Due to the changes in room configuration some of the existing A/C ducting would have to be moved so we are re-looking at the entire AC system and distribution.
Jerry and I came to a deal on the price and they moved heaven and earth to clear out the studio prior to closing. The newly cleared space still gave us no idea of what the final layout could possibly look like other than the vision we had in our heads.
I immediately set out designing the basic layout of the new studio. To make matters more difficult, the drawings we got with the building did not match the actual building in any way, so several changes had happened over the years that never made it to the drawings. So after painstakingly re-measuring every part of the existing building I got back to working on the layout.
I used Google’s free 3D modeling program Sketchup, (now owned by Trimble) and the scale 3-D model allowed me to play with all the components that we needed to factor into the final design
There were a few minor items that caused us problems at our old studio that we wanted to resolve in the design on the new studio. In the old studio we would have to walk through the main shooting area to get to the bathrooms, and when you are doing a boudoir or nude shoot with a client, the last thing they need is someone else wandering onto their set.
Another issue was that although we had the privilege of working within 3,000 sqft of open shooting space, it was really difficult to teach classes where we wanted to have two separate and distinct sets operating at the same time. This also hindered us in renting out shooting space when we had other clients booked. Having separate and distinct shooting areas would alleviate these issues.
So with our past experience guiding us I set about the new design to incorporate……
Welcoming attractive lobby and viewing area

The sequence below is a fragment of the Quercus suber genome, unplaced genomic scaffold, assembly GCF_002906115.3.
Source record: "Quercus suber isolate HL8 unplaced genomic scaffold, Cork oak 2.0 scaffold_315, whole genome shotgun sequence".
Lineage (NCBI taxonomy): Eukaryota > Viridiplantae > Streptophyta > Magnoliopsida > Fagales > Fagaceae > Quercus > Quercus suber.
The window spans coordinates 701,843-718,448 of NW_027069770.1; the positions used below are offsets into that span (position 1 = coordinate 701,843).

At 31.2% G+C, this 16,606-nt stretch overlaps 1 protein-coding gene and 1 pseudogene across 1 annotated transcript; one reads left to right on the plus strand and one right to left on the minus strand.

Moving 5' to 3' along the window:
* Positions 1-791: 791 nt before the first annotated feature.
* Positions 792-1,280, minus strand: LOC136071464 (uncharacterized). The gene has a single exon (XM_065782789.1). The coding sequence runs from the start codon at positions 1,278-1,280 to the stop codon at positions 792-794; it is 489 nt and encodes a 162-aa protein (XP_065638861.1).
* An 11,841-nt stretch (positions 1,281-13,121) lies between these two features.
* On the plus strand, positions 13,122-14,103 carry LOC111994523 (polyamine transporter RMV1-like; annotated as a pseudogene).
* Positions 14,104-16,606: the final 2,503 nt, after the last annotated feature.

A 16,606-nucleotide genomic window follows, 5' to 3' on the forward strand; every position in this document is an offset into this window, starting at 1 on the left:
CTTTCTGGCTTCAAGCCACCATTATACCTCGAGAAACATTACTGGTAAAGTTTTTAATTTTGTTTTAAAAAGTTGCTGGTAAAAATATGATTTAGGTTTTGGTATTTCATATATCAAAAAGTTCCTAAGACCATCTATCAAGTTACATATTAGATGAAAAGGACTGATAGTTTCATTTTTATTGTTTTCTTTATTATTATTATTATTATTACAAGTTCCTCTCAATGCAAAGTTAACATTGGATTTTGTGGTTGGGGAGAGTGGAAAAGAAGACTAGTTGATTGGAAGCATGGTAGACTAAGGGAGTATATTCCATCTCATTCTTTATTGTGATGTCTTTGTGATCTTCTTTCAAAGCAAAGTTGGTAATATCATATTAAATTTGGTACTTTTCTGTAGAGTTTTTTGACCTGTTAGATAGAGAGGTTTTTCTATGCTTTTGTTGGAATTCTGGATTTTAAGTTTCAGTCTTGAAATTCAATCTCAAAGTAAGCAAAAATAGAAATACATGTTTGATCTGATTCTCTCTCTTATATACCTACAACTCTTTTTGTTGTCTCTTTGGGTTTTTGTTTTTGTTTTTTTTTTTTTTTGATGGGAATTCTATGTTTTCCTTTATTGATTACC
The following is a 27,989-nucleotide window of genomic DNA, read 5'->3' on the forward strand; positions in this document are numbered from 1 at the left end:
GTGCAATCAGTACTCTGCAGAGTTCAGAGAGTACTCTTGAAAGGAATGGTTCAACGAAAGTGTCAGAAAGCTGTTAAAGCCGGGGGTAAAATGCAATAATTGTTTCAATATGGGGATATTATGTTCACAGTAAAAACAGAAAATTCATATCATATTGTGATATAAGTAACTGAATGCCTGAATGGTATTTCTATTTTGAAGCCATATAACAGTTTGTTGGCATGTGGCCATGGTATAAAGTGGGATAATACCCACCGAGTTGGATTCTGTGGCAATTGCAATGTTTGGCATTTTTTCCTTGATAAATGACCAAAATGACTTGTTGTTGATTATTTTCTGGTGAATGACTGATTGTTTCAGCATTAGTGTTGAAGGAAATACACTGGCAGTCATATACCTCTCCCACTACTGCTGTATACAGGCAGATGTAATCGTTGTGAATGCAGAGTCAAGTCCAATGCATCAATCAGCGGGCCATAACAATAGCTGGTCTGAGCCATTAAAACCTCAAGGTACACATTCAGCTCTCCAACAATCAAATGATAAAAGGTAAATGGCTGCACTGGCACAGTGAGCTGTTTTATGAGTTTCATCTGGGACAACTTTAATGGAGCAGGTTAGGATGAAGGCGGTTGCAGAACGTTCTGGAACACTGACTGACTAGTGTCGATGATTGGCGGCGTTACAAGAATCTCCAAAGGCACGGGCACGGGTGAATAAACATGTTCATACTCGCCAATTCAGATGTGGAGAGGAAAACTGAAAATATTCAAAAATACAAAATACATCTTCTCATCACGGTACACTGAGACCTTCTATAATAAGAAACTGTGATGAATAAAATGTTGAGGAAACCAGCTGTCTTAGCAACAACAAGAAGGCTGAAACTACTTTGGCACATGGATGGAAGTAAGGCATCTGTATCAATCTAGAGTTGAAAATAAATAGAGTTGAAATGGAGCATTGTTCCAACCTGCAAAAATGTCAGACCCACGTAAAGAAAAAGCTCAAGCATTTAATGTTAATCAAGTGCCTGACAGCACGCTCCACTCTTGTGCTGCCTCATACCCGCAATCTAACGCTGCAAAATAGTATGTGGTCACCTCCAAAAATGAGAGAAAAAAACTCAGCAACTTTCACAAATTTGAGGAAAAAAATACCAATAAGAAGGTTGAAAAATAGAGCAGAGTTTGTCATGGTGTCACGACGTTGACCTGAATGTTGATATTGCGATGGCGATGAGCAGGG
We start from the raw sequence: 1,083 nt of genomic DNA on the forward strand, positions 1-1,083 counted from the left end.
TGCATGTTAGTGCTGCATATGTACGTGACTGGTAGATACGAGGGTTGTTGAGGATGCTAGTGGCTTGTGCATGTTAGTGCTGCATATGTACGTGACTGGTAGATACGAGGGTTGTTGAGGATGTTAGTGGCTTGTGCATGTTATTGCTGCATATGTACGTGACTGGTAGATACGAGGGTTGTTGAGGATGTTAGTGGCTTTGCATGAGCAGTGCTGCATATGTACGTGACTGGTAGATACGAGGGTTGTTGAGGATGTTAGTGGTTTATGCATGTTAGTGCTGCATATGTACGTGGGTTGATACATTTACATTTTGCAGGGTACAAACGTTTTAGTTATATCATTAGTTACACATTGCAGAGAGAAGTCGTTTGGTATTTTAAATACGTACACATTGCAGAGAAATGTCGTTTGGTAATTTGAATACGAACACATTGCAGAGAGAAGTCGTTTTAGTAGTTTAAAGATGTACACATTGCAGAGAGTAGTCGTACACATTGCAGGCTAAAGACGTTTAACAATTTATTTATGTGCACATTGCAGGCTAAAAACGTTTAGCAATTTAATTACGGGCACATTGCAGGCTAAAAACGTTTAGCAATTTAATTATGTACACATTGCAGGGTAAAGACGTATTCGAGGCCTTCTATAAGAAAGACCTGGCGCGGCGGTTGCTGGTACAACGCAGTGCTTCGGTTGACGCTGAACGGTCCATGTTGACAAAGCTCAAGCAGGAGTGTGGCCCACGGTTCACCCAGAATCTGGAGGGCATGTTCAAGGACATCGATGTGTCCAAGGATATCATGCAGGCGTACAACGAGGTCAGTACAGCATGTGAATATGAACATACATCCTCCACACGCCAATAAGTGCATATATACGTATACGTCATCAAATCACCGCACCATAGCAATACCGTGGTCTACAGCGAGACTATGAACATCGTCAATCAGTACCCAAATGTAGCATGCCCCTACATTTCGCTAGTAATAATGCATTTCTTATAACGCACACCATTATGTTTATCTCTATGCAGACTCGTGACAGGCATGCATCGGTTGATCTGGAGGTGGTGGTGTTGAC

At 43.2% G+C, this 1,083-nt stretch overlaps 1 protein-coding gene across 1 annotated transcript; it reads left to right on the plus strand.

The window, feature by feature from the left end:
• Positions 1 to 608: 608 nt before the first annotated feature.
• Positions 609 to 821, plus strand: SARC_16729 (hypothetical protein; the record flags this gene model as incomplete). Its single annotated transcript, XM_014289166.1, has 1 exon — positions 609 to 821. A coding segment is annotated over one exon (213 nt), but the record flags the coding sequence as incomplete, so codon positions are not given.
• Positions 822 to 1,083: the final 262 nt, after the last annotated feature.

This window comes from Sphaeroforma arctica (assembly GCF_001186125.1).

High-end gallery area to display prints and frames
Two separate shooting studios – one for product and portraits with cyc, and large natural light shooting area (this separation will help with classes)
Ability to get vehicles into the studio
Ability to move large props and furniture from one shooting studio to another
Large modern open-plan productive editing suite / office
Large prop storage room with workshop for building sets and props
Access to bathrooms without having to go through the shooting areas
Over-supply of electrical outlets and roof trusses in the shooting studios to accommodate pull down pantograph systems
Similar over supply of data connections to facilitate easy tethered hookup to client and studio monitors
Quiet NAS / Server room yet easily accessible
Attractive outdoor shooting area with movable shade
And of course updating the bathrooms to ADA and all that it entails.
After several revisions, mainly due to code enforcement and ADA issues, we finally came up with a workable layout which we had the architect draw for permitting approval. We contracted with local general contractor Gil Hyatt Construction and told them to proceed with haste!!!
The final design drawings have some changes to the above design, but follow the essential layout. Modifications were required to avoid substantial re-wiring costs.